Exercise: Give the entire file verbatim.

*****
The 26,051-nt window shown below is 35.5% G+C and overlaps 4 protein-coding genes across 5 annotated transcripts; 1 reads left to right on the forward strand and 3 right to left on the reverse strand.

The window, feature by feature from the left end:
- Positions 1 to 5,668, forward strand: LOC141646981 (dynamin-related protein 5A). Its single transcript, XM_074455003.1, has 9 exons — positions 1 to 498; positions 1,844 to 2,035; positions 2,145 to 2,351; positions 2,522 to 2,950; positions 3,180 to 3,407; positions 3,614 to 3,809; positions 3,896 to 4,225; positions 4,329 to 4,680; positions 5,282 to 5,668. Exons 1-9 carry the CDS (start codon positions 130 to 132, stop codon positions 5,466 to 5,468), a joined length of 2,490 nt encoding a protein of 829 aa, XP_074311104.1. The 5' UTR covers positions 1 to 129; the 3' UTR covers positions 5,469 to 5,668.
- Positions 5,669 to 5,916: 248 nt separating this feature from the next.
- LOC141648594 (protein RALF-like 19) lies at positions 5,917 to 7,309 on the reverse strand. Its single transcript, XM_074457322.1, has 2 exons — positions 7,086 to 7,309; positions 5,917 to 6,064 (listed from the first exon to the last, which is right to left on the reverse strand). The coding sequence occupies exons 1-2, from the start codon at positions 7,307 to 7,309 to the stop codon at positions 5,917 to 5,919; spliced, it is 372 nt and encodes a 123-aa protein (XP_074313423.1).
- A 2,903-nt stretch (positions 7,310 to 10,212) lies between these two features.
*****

The 26,051-nt window shown below is 35.5% G+C and overlaps 4 protein-coding genes across 5 annotated transcripts; 1 reads left to right on the forward strand and 3 right to left on the reverse strand.

The window, feature by feature from the left end:
- Positions 1 to 5,668, forward strand: LOC141646981 (dynamin-related protein 5A). Its single transcript, XM_074455003.1, has 9 exons — positions 1 to 498; positions 1,844 to 2,035; positions 2,145 to 2,351; positions 2,522 to 2,950; positions 3,180 to 3,407; positions 3,614 to 3,809; positions 3,896 to 4,225; positions 4,329 to 4,680; positions 5,282 to 5,668. Exons 1-9 carry the CDS (start codon positions 130 to 132, stop codon positions 5,466 to 5,468), a joined length of 2,490 nt encoding a protein of 829 aa, XP_074311104.1. The 5' UTR covers positions 1 to 129; the 3' UTR covers positions 5,469 to 5,668.
- Positions 5,669 to 5,916: 248 nt separating this feature from the next.
- LOC141648594 (protein RALF-like 19) lies at positions 5,917 to 7,309 on the reverse strand. Its single transcript, XM_074457322.1, has 2 exons — positions 7,086 to 7,309; positions 5,917 to 6,064 (listed from the first exon to the last, which is right to left on the reverse strand). The coding sequence occupies exons 1-2, from the start codon at positions 7,307 to 7,309 to the stop codon at positions 5,917 to 5,919; spliced, it is 372 nt and encodes a 123-aa protein (XP_074313423.1).
- A 2,903-nt stretch (positions 7,310 to 10,212) lies between these two features.